How much iodine do you need for a healthy thyroid gland?

By naturopath Margaret Jasinska

Iodine is a very important mineral that a lot of people don’t get enough of. It’s necessary for thyroid hormone production. Actually thyroid hormones are built from iodine and tyrosine. Not getting enough iodine can compromise your metabolic rate. Too much iodine can also be a problem. Getting the balance right is important.

What can happen if you don’t get enough iodine?

The following are possible:

  • If severe or long term, impaired intellectual capacity, especially in children.
  • Sluggish thyroid function, which leads to a low metabolic rate with consequent easy weight gain and fatigue.
  • Increased risk of infections.
  • Increased risk of nodules and cysts in the thyroid gland and the breasts.
  • The thyroid gland may enlarge to form a goitre.

Iodine is a good natural infection fighter

Iodine can be taken internally (by mouth) or applied externally. Iodine kills most organisms on the skin within 90 seconds. When applied to the skin, iodine is capable of killing all classes of organisms from bacteria, fungi, yeasts, and viruses. The good thing is there is no development of bacterial resistance.

The body’s ability to resist infection and disease is hindered by long-term deficiency of essential minerals including iodine, zinc and selenium. Iodine provides us with a safe way to strengthen our own immune system against invading microbes while simultaneously correcting a widespread and critical nutritional deficiency that causes immunological unresponsiveness.

Good food sources of iodine are iodised salt, some seafood (not farmed seafood) and edible seaweeds. Iodine can be found in some nutritional supplements.

There are large areas of the world where soils are extremely deficient in iodine and many people are at risk of severe iodine deficiency. Iodine deficiency is far more likely if you live inland away from the ocean.

Myths about iodine

Occasionally you will hear people make unscientific statements such as:

Don’t take iodine if you have a thyroid problem. Iodine is a vital nutrient for everyone.

The correct information is that if you are deficient in iodine, your thyroid gland will suffer, especially if you have an underactive thyroid or Hashimoto’s Thyroiditis or thyroid cysts or cold thyroid nodules or a thyroid goitre. Now if you have an overactive thyroid condition, it is important to check your body’s content of iodine with a urine test. If you have adequate iodine, you do not want to take extra iodine, as it may make the already overactive thyroid condition worse. If you are very deficient in iodine, taking a small dose of iodine will not aggravate your overactive thyroid. Some prescription medication for an over active thyroid cannot be used with iodine supplements. Consult your doctor.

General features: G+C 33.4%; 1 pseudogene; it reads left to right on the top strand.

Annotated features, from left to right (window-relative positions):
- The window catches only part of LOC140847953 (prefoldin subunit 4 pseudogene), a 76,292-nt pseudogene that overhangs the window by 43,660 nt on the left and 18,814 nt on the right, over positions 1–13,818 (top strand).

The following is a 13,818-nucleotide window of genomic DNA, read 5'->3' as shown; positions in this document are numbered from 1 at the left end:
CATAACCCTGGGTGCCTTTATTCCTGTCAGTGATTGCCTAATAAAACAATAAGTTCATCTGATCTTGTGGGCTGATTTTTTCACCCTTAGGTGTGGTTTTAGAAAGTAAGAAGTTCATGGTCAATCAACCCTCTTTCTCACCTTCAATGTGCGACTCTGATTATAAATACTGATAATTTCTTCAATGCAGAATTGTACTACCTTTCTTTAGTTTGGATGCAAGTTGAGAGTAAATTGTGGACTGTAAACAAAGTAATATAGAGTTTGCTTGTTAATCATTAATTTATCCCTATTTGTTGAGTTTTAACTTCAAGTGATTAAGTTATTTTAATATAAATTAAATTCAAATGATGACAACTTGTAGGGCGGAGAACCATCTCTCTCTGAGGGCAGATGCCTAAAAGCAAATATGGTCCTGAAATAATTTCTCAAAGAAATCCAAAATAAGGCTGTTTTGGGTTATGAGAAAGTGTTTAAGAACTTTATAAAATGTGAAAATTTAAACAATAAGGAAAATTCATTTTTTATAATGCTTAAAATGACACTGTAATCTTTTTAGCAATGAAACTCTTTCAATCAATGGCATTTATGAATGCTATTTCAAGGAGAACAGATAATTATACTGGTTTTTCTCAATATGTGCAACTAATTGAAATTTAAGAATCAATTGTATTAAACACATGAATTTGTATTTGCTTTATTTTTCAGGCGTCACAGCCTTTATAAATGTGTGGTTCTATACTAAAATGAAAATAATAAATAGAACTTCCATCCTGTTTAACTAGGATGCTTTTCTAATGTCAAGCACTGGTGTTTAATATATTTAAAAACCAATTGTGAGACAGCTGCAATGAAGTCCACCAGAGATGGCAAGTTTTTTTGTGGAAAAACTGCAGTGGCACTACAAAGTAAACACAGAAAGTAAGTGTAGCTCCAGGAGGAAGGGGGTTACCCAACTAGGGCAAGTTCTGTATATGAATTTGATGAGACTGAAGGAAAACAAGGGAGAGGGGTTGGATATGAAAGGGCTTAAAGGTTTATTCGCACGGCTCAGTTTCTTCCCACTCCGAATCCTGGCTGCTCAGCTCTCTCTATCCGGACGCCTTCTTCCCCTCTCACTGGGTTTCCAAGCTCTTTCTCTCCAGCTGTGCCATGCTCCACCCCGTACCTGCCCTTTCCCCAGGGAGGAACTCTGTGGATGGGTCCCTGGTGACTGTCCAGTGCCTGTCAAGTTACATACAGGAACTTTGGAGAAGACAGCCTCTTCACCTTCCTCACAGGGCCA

An ideal dose of iodine to take in supplement form is 160 to 350 mcg daily. Taking too much iodine can cause problems in people that already have certain types of thyroid problems, such as hot nodules or hyperthyroidism (overactive thyroid). Administration of large amounts of inorganic iodine via medications (ie Amiodarone), radiology procedures (iodinated intravenous dye) and dietary excess (via seaweeds such as dulce or kelp etc) can cause or worsen hyperthyroidism.

How to prevent iodine deficiency

Over the last 80 years, world-wide efforts have been made to prevent iodine deficiency and the elimination of iodine deficiency has been a major goal of the World Health Organization. Iodised salt has been the mainstay of treatment for iodine deficiency worldwide. Iodination of water supplies also has been effective in some countries.

The Institute of Medicine has set the Recommended Dietary Allowance (RDA) for iodine in adult men and women at 150 μg per day. Individuals who add table salt to their food regularly should use iodised salt. One teaspoon of iodised salt contains approximately 400 μg of iodine.

The RDA of iodine is 220 μg per day for pregnant women and 290 μg per day for breastfeeding women. The effects of iodine deficiency are most severe in pregnant women and their babies, so the recommendations state that all pregnant and breastfeeding women in the U.S. and Canada take prenatal multivitamins containing at least 150 μg of iodine per day.

Iodine urine test

The most accurate way to know if you are getting enough or too much iodine is with a urinary iodine test. Any doctor can organise this for you. It’s a test we regularly order for patients at our clinic. An ideal urinary iodine concentration is between 100 and 300 μg/L.

For more information our my book Your Thyroid Problems Solved.

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